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There is in Sir Francis Chichester a restless spirit never satisfied with his achievements. Throughout his adventurous life this quiet Englishman has sought to challenge odds that other, younger, stronger men have declared insuperable. As a pilot, as a yachtsman, as a navigator, even as a man who broke the grip of cancer, Sir Francis has always been a pioneer. Where he has led, others have followed: but when he has triumphed, he has at once sought a new and greater challenge.
This is a book about such a challenge. With the feasibility of long-distance voyages proven beyond doubt—not least by his own remarkable circumnavigation in 1966—Sir Francis turned at once to the next great barrier facing the single-hander, the “speed barrier”, setting himself the staggering target of sailing 4,000 miles between two fixed points on the earth’s surface in 20 days—an average of 200 miles a day whatever the wind, whatever the weather.
In this book he tells of the planning, the calculations and the sheer hard work that in January 1971 led him and Gipsy Moth V to their “starting line” for a race which is the single-hander’s “4-Minute Mile” and Marathon, combined in one gruelling, non-stop, murderous ocean race. This for a man—a unique, incredible man—in his seventieth year, was the romantic challenge.
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Aviator and sailor Sir Francis Chichester is best known for being the first and fastest person to sail around the globe single-handedly in The Gipsy Moth IV. Following this achievement he wrote several books and made films about his sailing experiences.
Born in Devon and educated at Marlborough College, Chichester emigrated to New Zealand at the age of 18 and spent ten years in forestry, mining and property development. On his return to England he learned to fly, and in the original Gipsy Moth seaplane he became the first person to complete an East-West solo flight across the Tasman Sea, for which he was awarded the inaugural Amy Johnson Memorial Trophy.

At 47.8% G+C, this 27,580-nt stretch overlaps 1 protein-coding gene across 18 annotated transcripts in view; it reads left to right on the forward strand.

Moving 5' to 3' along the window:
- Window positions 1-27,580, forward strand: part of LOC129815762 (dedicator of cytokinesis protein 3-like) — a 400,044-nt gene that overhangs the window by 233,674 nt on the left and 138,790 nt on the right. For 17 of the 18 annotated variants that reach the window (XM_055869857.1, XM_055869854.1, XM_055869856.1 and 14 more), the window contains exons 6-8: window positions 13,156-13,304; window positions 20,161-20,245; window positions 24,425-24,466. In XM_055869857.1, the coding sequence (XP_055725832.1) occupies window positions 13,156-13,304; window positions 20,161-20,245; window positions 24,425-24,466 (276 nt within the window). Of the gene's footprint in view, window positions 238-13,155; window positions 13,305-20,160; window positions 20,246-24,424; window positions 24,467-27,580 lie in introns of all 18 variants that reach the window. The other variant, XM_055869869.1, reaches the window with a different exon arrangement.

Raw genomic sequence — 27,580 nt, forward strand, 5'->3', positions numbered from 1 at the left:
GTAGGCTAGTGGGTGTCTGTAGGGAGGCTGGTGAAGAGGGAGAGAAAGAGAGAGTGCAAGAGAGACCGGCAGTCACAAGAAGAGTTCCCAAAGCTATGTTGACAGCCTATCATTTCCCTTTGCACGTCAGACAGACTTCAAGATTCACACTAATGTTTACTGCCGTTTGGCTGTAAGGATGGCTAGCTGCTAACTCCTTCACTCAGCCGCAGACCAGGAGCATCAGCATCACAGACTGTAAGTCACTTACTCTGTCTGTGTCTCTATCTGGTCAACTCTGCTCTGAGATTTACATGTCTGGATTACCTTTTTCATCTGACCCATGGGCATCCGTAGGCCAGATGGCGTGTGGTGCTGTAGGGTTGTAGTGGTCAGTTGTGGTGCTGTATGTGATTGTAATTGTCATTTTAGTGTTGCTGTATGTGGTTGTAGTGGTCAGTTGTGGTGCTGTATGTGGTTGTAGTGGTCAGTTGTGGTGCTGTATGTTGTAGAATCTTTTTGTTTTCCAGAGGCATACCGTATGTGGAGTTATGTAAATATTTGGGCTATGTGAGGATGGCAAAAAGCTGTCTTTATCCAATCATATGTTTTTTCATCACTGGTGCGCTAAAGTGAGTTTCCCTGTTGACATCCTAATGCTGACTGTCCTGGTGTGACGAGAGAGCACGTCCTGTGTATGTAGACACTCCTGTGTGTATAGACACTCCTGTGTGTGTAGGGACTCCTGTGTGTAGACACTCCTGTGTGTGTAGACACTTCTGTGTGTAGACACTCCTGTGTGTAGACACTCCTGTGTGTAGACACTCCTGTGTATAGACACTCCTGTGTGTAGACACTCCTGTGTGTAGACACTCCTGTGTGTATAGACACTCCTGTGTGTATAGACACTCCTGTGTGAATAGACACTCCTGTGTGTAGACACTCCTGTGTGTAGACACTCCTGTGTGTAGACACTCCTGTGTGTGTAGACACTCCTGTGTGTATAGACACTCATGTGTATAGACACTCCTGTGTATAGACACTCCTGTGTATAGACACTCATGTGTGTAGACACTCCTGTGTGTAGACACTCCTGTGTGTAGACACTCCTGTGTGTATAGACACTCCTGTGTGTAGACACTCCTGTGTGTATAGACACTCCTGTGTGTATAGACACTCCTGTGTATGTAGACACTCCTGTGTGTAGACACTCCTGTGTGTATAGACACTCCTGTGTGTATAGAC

Chichester wrote many popular books on his air adventures, and during WWII he wrote the manual that single-man fighter pilots used to navigate across Europe. In 1964 Chichester published his autobiography, the bestselling The Lonely Sea and the Sky, and was knighted three years later for ‘individual achievement and sustained endeavour in the navigation and seamanship of small craft’.
Chichester used his navigation experience to create a successful map-making company, Francis Chichester Ltd, which today still publishes pocket guides and maps which are sold throughout the world.Synopsis:
This is an account of Francis Chichester's attempt, in 1970 at the age of 69, to sail Gypsy Moth V 4000 miles across the Atlantic from Bissau, Portuguese Guinea in record time.
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Book Description Condition: New. New. Seller Inventory # E-0304938696
Book Description Condition: New. New. Seller Inventory # M-0304938696
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